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The journey to the Mill - Richards Diary part 2

Sunday 18th April

We’re up at 6am thanks to the ship’s alarm call. After a quick shower, I join people waiting to go down to the car deck. Roland is up earlier than me and is rewarded with good views of a North Sea porpoise.

We get quickly through Dutch passport control. It’s a lovely sunny morning by the Brielse Meer and people are out fishing. We stop at a quiet service station near Gorinchem where we relax in a leafy courtyard, drinking Dutch coffee and listening to goldfinches in the hornbeams. The young waiter apologises in good English for the limited Sunday morning menu, then brings us two huge plates of fried eggs, ham and cheese - a good Dutch breakfast is just what we needed.

The roads are really good and traffic is light. We make our way east through Neijmegen and Arnhem. I think about Uncle Charles who was badly injured at Arnhem during the war. We join the North German Plain which extends across northern Europe into Poland, and the land starts to gently undulate as we head away from the Dutch flatlands.

We cross the Dutch-German border, marked only by a road sign. The countryside broadens into large fields and long views to the surrounding wooded hills. The road is straight for many miles as we pass through Osnabruck, then Hannover, where we spot our first red kites.

We take regular breaks and refuel with coffee. 100km west of Berlin the traffic gets heavier, and we start getting irritated by the speed merchants going past us at 120mph (plus), making use of the middle lane tricky.

Signs for Potsdam appear as we approach Berlin. Driving anti clockwise around Berlin, Roland navigates us onto the A11 north east towards Angermunde. A large bird of prey passes over the road in the distance – was it a sea eagle? We pass a sign welcoming us to the Schorfheide-Chorin Biosphere Reserve then pull off onto smaller roads which take us into gently rolling Brandenburg countryside - a nice mix of settled villages, mixed farmland and small broadleaved woodlands. We get into Angermunde tired but relieved. At the train station a male black redstart calls from the station roof. Our German hosts, Beate and Eberhard, are there to welcome us and we follow them out of town along the cobbled roads of small villages and into a large pine and beech forest. After a mile or so along sandy forest tracks we arrive at a small lake and Glambecker Mill, our home for the next three weeks.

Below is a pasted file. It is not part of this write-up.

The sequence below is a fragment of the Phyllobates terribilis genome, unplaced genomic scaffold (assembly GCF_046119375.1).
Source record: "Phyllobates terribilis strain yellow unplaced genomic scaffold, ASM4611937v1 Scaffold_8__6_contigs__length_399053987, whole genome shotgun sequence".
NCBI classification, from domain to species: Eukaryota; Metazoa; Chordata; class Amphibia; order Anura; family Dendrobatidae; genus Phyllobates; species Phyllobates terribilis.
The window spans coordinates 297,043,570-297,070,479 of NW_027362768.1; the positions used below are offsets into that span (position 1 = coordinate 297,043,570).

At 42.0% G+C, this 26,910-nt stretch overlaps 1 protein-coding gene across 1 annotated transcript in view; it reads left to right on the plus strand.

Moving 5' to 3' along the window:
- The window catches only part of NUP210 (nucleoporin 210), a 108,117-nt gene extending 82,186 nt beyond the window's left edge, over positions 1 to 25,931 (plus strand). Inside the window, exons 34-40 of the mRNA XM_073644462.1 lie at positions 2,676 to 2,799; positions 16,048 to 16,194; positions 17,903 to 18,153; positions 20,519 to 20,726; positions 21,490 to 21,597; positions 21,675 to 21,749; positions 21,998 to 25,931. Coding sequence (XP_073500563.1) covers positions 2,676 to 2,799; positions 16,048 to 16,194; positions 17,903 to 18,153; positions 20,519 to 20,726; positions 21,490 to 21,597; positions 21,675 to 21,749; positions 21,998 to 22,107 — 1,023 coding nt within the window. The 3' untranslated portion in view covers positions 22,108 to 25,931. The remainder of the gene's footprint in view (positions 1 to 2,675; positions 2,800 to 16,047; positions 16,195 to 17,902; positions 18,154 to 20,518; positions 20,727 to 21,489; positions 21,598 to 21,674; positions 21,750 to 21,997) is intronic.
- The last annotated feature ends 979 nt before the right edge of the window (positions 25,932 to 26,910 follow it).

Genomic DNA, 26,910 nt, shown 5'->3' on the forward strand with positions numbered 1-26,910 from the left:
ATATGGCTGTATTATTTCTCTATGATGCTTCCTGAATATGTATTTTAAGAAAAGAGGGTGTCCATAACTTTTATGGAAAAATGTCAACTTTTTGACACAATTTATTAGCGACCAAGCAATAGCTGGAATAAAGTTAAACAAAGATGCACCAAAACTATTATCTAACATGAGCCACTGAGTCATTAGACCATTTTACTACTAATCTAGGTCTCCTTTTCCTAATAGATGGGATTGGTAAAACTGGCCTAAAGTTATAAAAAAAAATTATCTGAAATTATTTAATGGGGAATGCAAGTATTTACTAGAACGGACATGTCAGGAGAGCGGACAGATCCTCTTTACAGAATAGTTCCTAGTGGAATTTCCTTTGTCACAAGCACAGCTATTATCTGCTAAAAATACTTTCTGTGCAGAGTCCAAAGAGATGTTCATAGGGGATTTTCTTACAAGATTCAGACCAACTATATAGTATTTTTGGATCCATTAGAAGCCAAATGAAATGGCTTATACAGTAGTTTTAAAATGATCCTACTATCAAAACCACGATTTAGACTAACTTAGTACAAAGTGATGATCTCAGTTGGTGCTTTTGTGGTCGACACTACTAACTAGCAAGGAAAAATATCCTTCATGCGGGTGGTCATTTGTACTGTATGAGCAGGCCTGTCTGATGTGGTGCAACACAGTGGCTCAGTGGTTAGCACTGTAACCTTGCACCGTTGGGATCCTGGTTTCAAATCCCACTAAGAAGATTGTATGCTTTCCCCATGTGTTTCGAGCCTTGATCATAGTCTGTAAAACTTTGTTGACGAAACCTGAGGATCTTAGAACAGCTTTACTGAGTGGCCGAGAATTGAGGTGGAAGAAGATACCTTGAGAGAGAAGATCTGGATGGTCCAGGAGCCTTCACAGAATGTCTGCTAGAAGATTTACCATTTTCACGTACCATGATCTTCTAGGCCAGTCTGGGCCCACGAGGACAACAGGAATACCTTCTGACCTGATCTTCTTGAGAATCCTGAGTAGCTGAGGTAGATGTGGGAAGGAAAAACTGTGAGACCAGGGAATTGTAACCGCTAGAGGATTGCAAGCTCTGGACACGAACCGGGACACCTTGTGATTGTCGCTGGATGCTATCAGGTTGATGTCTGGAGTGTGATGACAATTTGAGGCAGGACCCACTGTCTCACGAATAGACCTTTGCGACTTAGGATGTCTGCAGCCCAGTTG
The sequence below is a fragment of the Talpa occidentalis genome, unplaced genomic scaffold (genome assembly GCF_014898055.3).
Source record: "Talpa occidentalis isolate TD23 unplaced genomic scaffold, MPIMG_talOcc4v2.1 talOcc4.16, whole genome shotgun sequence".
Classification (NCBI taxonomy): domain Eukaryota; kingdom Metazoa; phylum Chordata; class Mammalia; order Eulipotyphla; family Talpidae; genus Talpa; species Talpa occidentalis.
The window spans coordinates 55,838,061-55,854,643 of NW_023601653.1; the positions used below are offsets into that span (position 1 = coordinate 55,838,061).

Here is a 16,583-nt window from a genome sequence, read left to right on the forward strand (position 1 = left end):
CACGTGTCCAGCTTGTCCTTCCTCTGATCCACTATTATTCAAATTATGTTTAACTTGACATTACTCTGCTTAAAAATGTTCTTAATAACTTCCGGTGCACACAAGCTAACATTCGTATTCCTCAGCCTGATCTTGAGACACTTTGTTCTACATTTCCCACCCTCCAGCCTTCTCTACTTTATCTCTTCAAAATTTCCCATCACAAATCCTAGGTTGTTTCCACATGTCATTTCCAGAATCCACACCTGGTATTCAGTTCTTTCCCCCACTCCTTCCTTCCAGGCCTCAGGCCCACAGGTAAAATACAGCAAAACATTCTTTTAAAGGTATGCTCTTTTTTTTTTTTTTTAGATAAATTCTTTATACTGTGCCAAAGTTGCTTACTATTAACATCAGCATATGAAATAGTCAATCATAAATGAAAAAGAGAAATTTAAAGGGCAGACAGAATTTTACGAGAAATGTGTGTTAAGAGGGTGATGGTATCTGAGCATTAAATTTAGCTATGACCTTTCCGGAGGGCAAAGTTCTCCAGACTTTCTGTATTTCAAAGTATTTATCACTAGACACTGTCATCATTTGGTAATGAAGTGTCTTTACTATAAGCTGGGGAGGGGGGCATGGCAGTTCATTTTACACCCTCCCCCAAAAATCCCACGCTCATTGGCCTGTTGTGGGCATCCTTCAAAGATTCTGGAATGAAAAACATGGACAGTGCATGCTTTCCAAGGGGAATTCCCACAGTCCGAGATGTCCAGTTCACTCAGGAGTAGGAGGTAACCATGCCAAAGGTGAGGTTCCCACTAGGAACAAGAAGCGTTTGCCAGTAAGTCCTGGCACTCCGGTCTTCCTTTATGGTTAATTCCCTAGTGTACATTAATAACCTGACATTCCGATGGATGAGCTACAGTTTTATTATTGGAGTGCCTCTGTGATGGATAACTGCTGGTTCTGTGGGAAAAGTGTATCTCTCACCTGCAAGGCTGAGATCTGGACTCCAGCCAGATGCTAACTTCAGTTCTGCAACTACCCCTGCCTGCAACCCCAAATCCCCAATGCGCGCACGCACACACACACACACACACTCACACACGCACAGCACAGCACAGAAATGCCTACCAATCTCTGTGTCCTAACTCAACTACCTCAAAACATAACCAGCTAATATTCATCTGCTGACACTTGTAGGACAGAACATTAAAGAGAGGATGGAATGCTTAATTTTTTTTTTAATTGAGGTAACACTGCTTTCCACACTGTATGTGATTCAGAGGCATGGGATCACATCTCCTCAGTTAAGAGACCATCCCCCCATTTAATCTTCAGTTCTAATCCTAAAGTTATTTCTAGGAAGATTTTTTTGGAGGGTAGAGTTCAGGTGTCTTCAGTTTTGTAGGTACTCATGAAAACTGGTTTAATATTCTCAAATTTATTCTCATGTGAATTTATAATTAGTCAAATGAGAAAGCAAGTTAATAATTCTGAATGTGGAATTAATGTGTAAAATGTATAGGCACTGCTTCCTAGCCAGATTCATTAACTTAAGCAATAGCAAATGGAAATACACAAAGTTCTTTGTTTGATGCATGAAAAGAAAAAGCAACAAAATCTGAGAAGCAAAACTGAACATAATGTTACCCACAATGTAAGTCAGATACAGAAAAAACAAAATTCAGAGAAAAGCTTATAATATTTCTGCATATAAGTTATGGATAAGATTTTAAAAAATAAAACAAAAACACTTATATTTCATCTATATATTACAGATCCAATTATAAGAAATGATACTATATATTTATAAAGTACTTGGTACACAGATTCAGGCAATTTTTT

The mill is a large refurbished building with four big bedrooms, a well stocked kitchen, a large dining/meeting room and a suitable down stairs room for the incubators. We have the whole place to ourselves for three weeks and can’t believe how nice it is. Beate and Eberhard have kindly brought supper and a large crate of Berlin beer. We unload essentials and sit down to the first of many excellent German sausages, local cheese and the beer. Wunderbar!

Beate and Eberhard, with colleagues from ‘Vielfalt Biosphere’, are the main coordinators of crane protection in the Schorfheide-Chorin Biosphere Reserve. They’ve been monitoring cranes for many years, and by their own admission are ‘craniacs’, spending much of their free time watching, ringing and following the birds. It feels really good to be with passionate nature conservationists. We talk until late about the cranes and the biosphere, then, with the help of Eberhard’s Starkbier (7%), Roland and I get a restful night’s sleep after a long day.

This is the diary of Richard Archer, RSPB Conservation Officer for Somerset.
In mid April, Richard spent three weeks as part of the RSPB/WWT/Pensthorpe crane team collecting crane eggs in Eastern Germany. These are his personal reflections on the successful German visit.

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Richard Archer is RSPB’s Conservation Officer for Somerset, and took his sabbatical in the of Spring 2010 to help with the collection, incubation and transport of the first year’s eggs.